Here, in an excerpt from his article “Tax Chambers” economist Stephen Moore — formerly of the Wall Street Journal and now with Heritage Foundation — explains the decline of the local chamber of commerce:

The Chamber of Commerce, long a supporter of limited government and low taxes, was part of the coalition backing the Reagan revolution in the 1980s. On the national level, the organization still follows a pro-growth agenda — but thanks to an astonishing political transformation, many chambers of commerce on the state and local level have been abandoning these goals. They’re becoming, in effect, lobbyists for big government.

In as many as half the states, state taxpayer organizations, free market think tanks and small business leaders now complain bitterly that, on a wide range of issues, chambers of commerce deploy their financial resources and lobbying clout to expand the taxing, spending and regulatory authorities of government. This behavior, they note, erodes the very pro-growth climate necessary for businesses — at least those not connected at the hip with government — to prosper. Journalist Tim Carney agrees: All too often, he notes in his recent book, “Rip-Off,” “state and local chambers have become corrupted by the lure of big dollar corporate welfare schemes.”

In the states, chambers have come to believe their primary function is to secure tax financing for sports stadiums, convention centers, high-tech research institutes and transit boondoggles. Some local chambers have reportedly asked local utilities, school administrators and even politicians to join; others have opened membership to arts councils, museums, civic associations and other “tax eater” entities.

“I used to think that public employee unions like the NEA were the main enemy in the struggle for limited government, competition and private sector solutions,” says Mr. Caldera of the Independence Institute. “I was wrong. Our biggest adversary is the special interest business cartel that labels itself ‘the business community’ and its political machine run by chambers and other industry associations.”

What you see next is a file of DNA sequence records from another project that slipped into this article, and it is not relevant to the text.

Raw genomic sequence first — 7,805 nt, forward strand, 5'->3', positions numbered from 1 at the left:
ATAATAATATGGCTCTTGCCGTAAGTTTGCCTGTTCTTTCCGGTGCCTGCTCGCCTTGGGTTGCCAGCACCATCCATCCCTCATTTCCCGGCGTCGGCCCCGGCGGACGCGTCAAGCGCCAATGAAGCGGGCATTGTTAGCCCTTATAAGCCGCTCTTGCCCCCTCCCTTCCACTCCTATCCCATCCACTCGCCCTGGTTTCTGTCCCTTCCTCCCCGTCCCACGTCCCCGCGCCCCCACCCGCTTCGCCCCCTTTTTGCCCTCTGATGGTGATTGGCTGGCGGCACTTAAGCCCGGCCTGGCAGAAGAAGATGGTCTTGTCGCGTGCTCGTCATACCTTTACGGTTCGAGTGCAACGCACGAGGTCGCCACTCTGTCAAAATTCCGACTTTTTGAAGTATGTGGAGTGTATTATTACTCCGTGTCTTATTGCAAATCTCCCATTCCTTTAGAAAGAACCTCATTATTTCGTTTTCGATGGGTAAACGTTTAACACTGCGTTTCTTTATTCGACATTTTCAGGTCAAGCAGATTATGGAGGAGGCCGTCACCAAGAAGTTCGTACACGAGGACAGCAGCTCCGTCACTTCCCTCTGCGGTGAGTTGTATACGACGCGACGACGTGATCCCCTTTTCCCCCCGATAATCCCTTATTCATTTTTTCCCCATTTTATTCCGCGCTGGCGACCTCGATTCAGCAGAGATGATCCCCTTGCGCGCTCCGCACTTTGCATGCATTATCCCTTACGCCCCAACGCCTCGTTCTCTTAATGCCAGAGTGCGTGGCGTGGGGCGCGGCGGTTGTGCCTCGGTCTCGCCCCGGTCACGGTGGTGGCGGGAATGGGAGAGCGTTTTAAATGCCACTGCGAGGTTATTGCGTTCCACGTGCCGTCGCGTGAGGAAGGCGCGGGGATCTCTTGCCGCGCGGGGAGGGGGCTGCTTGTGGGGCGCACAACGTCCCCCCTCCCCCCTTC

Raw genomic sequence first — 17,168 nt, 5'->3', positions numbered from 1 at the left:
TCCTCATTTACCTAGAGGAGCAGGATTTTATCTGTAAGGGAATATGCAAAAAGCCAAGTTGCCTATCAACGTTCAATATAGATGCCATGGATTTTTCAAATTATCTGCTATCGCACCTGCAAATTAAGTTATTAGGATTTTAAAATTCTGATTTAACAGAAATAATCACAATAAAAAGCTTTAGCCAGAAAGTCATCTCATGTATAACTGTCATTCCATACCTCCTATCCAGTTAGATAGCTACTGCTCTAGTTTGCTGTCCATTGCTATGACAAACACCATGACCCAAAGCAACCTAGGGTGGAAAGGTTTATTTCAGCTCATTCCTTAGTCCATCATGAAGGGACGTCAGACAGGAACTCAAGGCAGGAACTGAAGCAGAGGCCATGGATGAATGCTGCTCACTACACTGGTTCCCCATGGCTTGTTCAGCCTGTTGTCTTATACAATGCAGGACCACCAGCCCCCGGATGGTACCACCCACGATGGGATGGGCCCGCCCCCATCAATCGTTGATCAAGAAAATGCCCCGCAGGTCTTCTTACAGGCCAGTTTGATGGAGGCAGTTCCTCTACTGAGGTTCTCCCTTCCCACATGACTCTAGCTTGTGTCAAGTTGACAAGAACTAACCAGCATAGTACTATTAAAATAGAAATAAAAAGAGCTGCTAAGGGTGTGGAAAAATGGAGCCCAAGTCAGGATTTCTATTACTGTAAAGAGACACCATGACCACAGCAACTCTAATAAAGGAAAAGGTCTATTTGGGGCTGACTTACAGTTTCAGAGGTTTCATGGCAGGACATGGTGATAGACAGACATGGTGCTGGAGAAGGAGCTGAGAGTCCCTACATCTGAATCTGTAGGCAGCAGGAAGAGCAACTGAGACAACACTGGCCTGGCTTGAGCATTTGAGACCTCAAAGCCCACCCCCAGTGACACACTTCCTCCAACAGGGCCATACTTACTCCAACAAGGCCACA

From Stephen Moore in the article “Tax Chambers” published in The Wall Street Journal February 10, 2007. The complete article is here.

Cost of restoring quality of life spending cuts in Sedgwick County: 43 deaths

An analysis of public health spending in Sedgwick County illuminates the consequences of public spending decisions. In particular, those calling for more spending on zoos and arts must consider the lives that could be saved by diverting this spending to public health, according to analysis from Kansas Health Institute.

Kansas Health Institute is concerned about proposed reductions in public health spending in Sedgwick County. Sunday it released a fact sheet titled Decreases in Public Health Spending Associated with More Deaths from Preventable Causes, subtitled “Analysis of how proposed public health funding reductions in Sedgwick County could lead to more preventable deaths over time.”

Kansas Health Institute infographic
Kansas Health Institute infographic
KHI’s analysis is based on the paper “Evidence Links Increases In Public Health Spending To Declines In Preventable Deaths,” Glen P. Mays and Sharla A. Smith, Health Affairs, 30, no.8 (2011):1585-1593, available here. Excerpts from the paper are below. KHI summarizes the findings of the paper as: “In short, the research showed that increased spending by local public health agencies over the thirteen-year period studied was linked to statistically significant declines in deaths from some preventable causes such as infant mortality, heart disease, diabetes and cancer.”

KHI developed a model based on the paper’s findings to conclude that the proposed reductions in spending on public health in Sedgwick County would result in the deaths show in the nearby table from their fact sheet. The total of these numbers is an additional 65 deaths per year.

Perhaps in response to these findings, two Sedgwick County Commissioners have proposed eliminating the proposed cuts. To help understand the effects of this spending, I duplicated the analysis performed by KHI. I took the proposed increases in spending (or reductions in cuts) and subtracted the spending for public health, leaving $1,019,499 in spending that loosely qualifies as “quality of life” spending. It’s for things like the zoo, Exploration Place, economic development, and the like.